Stirlings are neat engines, both to build and to run, in comparison to steam/comp. air or IC. They don't emit anything except some fuel combustion products (H2O and CO2, if the fuel is alco or butane/propane). No half-burnt gases, oil, vapour, or any mixture of those. They're also very quiet, and run practically "forever" with very little attention.
As to what type of a Stirling, I prefer the gamma. Alpha Stirlings are not easy to get to run at all, and need very exacting machining. And a BIG temperature differential. Beta Stirlings, with coaxial pistons, are compact, but they don't have much of moving parts, and most of them are not visible (same as the alpha). Gamma Stirlings can have their piston rods, connecting arms, crank, etc easily visible, and I like my engines that way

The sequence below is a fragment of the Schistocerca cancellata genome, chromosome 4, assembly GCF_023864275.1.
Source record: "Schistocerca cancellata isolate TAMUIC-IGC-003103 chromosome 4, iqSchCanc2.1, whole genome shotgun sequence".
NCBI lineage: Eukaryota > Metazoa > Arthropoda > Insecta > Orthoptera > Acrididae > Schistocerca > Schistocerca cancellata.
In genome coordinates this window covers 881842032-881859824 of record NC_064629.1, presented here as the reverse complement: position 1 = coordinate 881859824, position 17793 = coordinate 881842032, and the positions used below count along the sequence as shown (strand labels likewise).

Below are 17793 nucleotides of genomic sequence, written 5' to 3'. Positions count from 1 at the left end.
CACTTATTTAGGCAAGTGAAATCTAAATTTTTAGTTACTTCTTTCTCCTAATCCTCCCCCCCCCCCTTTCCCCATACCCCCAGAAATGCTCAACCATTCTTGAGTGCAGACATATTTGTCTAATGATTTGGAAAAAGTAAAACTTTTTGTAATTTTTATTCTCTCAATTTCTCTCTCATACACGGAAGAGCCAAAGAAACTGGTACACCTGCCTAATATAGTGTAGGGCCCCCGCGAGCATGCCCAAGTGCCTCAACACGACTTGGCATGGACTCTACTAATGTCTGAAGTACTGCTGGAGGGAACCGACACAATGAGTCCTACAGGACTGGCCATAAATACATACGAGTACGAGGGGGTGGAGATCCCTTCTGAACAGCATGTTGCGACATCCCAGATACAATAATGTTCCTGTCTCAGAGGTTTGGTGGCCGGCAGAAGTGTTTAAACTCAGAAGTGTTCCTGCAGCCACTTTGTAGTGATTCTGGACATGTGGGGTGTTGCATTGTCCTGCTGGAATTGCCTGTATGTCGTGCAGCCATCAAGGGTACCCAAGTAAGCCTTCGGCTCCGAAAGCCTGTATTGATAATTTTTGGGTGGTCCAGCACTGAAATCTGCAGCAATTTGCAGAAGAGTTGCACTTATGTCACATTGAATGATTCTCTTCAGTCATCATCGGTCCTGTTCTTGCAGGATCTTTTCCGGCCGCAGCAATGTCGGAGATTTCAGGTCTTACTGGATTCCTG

(Engines such as a Rider-Ericsson or Robinson)
Low Temp Differential Stirlings are usually gamma type. All model Stirlings must be very free running, and especially the LTD, so that will be the all-important thing. And of course air tight. Even if you are not trying to break records on how low a temp difference it will run, you should all the time aim for the least possible friction.
Jan Ridders's plans have been built in great numbers all around the world, and if there's any model in his "catalog" that you take a fancy on, they can be recommended without ifs and buts. And there are lots of other plans available. I wouldn't try a very tiny engine as a first build. Bigger are easier to get running. And definitely not a set of castings. If you need to make a part many times to get it right (I at least often need to...), bar stock is FAR easier to replace than a botched casting.